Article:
Murphy v. Agen. , 92 Cal. App. 468 ( 1928 )

  • The plaintiff brought this action to recover the sum of $440.37, alleged to be three times the amount of interest paid by him to the defendant on a contract in violation of the usury law (Stats. 1919, p. lxxxiii). After the defendant had filed an answer denying the principal allegations of the complaint, each party moved for judgment on the pleadings. The plaintiff's motion was denied, and defendant's motion was granted, and judgment thereupon entered that plaintiff take nothing. The plaintiff appeals.

    [1] The transaction between the parties was not a loan of money or other property, nor was it anything in the nature of a loan. It appears that the Taft Motor Company, Inc., sold to the plaintiff an automobile for a stated price. The written contract, a copy of which is attached to the complaint, provides that the sale shall be for the total price of $1,987.24, of which $550 was paid at the signing of the contract and the remainder was payable in certain monthly installments. The only provision of the contract referring to interest is a provision for interest in the event of default in the payment of any installment. It appears that all installments were paid in full, either to the Taft Motor Company, Inc., or (after assignment of the contract to defendant) to the defendant Agen.

    Nevertheless in his complaint the plaintiff alleged that the actual price of the automobile, together with certain accessories and including an item of $66.50 for insurance, amounted to only the sum of $1,840.45, and that the remaining $146.79 which the plaintiff paid was interest on the unpaid installments. And the plaintiff alleged that said sum, when thus treated as interest on the installments, amounted to interest in excess of one per cent per month, and that therefore the interest so paid was an exaction of interest which was in violation of the usury law.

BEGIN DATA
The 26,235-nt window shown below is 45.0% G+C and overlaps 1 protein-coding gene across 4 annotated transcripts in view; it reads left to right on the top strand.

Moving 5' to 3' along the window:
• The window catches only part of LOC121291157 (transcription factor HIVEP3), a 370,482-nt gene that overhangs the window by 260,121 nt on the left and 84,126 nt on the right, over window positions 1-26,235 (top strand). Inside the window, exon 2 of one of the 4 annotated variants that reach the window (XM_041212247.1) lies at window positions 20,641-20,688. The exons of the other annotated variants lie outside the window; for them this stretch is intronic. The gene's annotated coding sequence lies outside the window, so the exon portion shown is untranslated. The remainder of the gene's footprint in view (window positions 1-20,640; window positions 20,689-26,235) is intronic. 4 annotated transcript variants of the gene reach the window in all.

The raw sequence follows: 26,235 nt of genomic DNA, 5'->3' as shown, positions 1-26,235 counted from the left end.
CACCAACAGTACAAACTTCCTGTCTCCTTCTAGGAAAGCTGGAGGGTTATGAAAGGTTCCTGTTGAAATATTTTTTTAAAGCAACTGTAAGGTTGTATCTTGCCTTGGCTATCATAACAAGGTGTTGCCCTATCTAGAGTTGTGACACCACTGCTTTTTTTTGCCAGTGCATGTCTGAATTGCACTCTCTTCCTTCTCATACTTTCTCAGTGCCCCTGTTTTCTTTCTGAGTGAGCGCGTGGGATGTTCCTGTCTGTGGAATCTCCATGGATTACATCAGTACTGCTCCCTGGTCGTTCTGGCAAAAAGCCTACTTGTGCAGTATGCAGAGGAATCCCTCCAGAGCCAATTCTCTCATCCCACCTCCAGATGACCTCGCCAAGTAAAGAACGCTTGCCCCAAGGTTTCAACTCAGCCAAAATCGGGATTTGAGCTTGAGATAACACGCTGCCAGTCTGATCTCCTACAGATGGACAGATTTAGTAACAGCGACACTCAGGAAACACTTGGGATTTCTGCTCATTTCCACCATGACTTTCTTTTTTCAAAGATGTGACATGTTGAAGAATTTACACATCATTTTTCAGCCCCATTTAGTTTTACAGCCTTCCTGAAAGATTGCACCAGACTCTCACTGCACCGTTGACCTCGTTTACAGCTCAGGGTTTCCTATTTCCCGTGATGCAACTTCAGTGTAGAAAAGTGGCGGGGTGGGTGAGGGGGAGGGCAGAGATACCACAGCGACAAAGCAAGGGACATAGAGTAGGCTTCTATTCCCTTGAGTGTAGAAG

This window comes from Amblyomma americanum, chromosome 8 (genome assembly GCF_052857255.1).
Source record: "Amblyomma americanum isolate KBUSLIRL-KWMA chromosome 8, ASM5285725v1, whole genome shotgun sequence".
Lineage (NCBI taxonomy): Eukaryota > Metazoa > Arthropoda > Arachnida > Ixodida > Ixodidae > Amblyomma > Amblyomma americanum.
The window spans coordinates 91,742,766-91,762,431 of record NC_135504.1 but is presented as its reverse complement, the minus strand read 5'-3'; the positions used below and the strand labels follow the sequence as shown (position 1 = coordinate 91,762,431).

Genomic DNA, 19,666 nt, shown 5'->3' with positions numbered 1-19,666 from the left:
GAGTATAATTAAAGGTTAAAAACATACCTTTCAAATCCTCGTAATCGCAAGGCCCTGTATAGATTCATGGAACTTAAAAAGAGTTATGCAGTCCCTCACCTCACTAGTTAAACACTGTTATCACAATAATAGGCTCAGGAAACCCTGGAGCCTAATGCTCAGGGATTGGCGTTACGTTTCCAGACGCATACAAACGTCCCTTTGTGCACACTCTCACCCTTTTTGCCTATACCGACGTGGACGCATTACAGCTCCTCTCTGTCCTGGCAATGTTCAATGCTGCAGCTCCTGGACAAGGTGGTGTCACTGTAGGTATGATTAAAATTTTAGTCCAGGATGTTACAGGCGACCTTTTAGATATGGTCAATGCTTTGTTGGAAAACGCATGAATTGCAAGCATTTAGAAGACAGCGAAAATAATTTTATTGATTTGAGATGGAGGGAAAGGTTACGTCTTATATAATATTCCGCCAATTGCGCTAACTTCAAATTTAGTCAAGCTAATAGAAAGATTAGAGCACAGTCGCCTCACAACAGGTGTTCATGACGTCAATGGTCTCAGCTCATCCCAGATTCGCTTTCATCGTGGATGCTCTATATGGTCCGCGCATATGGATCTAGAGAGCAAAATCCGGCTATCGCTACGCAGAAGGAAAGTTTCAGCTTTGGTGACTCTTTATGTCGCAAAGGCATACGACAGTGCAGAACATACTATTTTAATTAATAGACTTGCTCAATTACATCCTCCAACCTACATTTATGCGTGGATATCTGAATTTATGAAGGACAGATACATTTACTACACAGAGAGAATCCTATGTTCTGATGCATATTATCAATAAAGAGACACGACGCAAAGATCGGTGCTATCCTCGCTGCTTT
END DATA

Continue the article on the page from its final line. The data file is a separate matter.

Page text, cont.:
From the foregoing statement it is clear that no interest was paid on account of "forbearance" in relation to the installments provided for by the contract. [2] Forbearance is "the act by which a creditor waits for the payment of a debt due him by the debtor after it has become due." (2 Bouvier's Law Dict., p. 1254.) The transaction was not one in which an agreement was made to pay interest upon *Page 470 the loan of any "money, goods, or things in action." It is our opinion that the contract was not one within the scope of the terms or objects of the usury law. (Stats. 1919, p. lxxxiii; Deering's General Laws, 1923 ed., Act 3757.)

    [3] Moreover, on the face of the contract itself said sum of $146.79 was a part of the purchase price of the property sold to plaintiff, and was not an exaction of interest or of charges in the nature of interest. The facts alleged in the complaint are not to the effect and do not show directly or indirectly that the contract as drawn was intended to accomplish an evasion of the law against usury, or that it was anything except a sale of personal property for the full stated price thereof. The complaint did not state a cause of action.

    The judgment is affirmed.

    Houser, J., and York, J., concurred.

    A petition by appellant to have the cause heard in the supreme court, after judgment in the district court of appeal, was denied by the supreme court on August 6, 1928.

    All the Justices present concurred.

Document Info

DocketNumber: Docket No. 5206.

Citation Numbers: 92 Cal. App. 468, 268 P. 480

Judges: CONREY, P.J.

Filed Date: 6/9/1928

Precedential Status: Precedential

Modified Date: 4/15/2017